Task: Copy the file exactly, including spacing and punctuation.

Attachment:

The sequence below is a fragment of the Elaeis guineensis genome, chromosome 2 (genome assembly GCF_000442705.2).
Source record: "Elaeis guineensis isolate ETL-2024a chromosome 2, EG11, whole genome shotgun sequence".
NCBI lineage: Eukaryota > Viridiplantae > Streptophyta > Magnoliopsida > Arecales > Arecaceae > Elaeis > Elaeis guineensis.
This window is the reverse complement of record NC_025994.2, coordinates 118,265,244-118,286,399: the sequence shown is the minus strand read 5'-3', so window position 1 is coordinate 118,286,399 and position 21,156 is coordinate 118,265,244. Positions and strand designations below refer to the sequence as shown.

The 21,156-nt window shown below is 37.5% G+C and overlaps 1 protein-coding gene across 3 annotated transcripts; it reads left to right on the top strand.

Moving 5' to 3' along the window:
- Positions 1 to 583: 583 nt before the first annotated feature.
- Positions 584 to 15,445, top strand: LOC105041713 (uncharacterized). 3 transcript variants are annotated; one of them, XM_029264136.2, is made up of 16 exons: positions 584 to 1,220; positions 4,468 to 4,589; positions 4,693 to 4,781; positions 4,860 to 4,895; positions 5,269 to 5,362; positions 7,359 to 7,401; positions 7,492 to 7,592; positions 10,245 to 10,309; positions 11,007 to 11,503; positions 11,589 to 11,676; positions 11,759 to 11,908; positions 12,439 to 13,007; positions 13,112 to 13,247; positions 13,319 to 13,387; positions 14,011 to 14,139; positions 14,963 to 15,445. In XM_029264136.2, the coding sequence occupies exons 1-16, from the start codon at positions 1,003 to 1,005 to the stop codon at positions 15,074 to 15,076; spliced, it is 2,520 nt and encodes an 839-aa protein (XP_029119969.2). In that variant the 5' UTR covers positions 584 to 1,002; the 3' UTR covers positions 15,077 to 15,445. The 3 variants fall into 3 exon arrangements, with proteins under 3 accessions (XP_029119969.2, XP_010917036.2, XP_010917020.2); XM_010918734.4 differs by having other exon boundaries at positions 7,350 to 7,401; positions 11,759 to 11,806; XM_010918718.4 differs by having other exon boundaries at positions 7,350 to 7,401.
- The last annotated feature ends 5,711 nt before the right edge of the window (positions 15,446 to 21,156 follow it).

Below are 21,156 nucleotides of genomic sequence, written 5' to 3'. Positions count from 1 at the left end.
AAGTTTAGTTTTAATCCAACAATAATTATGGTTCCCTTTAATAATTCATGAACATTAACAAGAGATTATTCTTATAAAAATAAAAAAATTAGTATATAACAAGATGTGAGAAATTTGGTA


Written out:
The sequence below is a fragment of the Elaeis guineensis genome, chromosome 2 (genome assembly GCF_000442705.2).
Source record: "Elaeis guineensis isolate ETL-2024a chromosome 2, EG11, whole genome shotgun sequence".
NCBI lineage: Eukaryota > Viridiplantae > Streptophyta > Magnoliopsida > Arecales > Arecaceae > Elaeis > Elaeis guineensis.
This window is the reverse complement of record NC_025994.2, coordinates 118,265,244-118,286,399: the sequence shown is the minus strand read 5'-3', so window position 1 is coordinate 118,286,399 and position 21,156 is coordinate 118,265,244. Positions and strand designations below refer to the sequence as shown.

The 21,156-nt window shown below is 37.5% G+C and overlaps 1 protein-coding gene across 3 annotated transcripts; it reads left to right on the top strand.

Moving 5' to 3' along the window:
- Positions 1 to 583: 583 nt before the first annotated feature.
- Positions 584 to 15,445, top strand: LOC105041713 (uncharacterized). 3 transcript variants are annotated; one of them, XM_029264136.2, is made up of 16 exons: positions 584 to 1,220; positions 4,468 to 4,589; positions 4,693 to 4,781; positions 4,860 to 4,895; positions 5,269 to 5,362; positions 7,359 to 7,401; positions 7,492 to 7,592; positions 10,245 to 10,309; positions 11,007 to 11,503; positions 11,589 to 11,676; positions 11,759 to 11,908; positions 12,439 to 13,007; positions 13,112 to 13,247; positions 13,319 to 13,387; positions 14,011 to 14,139; positions 14,963 to 15,445. In XM_029264136.2, the coding sequence occupies exons 1-16, from the start codon at positions 1,003 to 1,005 to the stop codon at positions 15,074 to 15,076; spliced, it is 2,520 nt and encodes an 839-aa protein (XP_029119969.2). In that variant the 5' UTR covers positions 584 to 1,002; the 3' UTR covers positions 15,077 to 15,445. The 3 variants fall into 3 exon arrangements, with proteins under 3 accessions (XP_029119969.2, XP_010917036.2, XP_010917020.2); XM_010918734.4 differs by having other exon boundaries at positions 7,350 to 7,401; positions 11,759 to 11,806; XM_010918718.4 differs by having other exon boundaries at positions 7,350 to 7,401.
- The last annotated feature ends 5,711 nt before the right edge of the window (positions 15,446 to 21,156 follow it).

Below are 21,156 nucleotides of genomic sequence, written 5' to 3'. Positions count from 1 at the left end.
AAGTTTAGTTTTAATCCAACAATAATTATGGTTCCCTTTAATAATTCATGAACATTAACAAGAGATTATTCTTATAAAAATAAAAAAATTAGTATATAACAAGATGTGAGAAATTTGGTA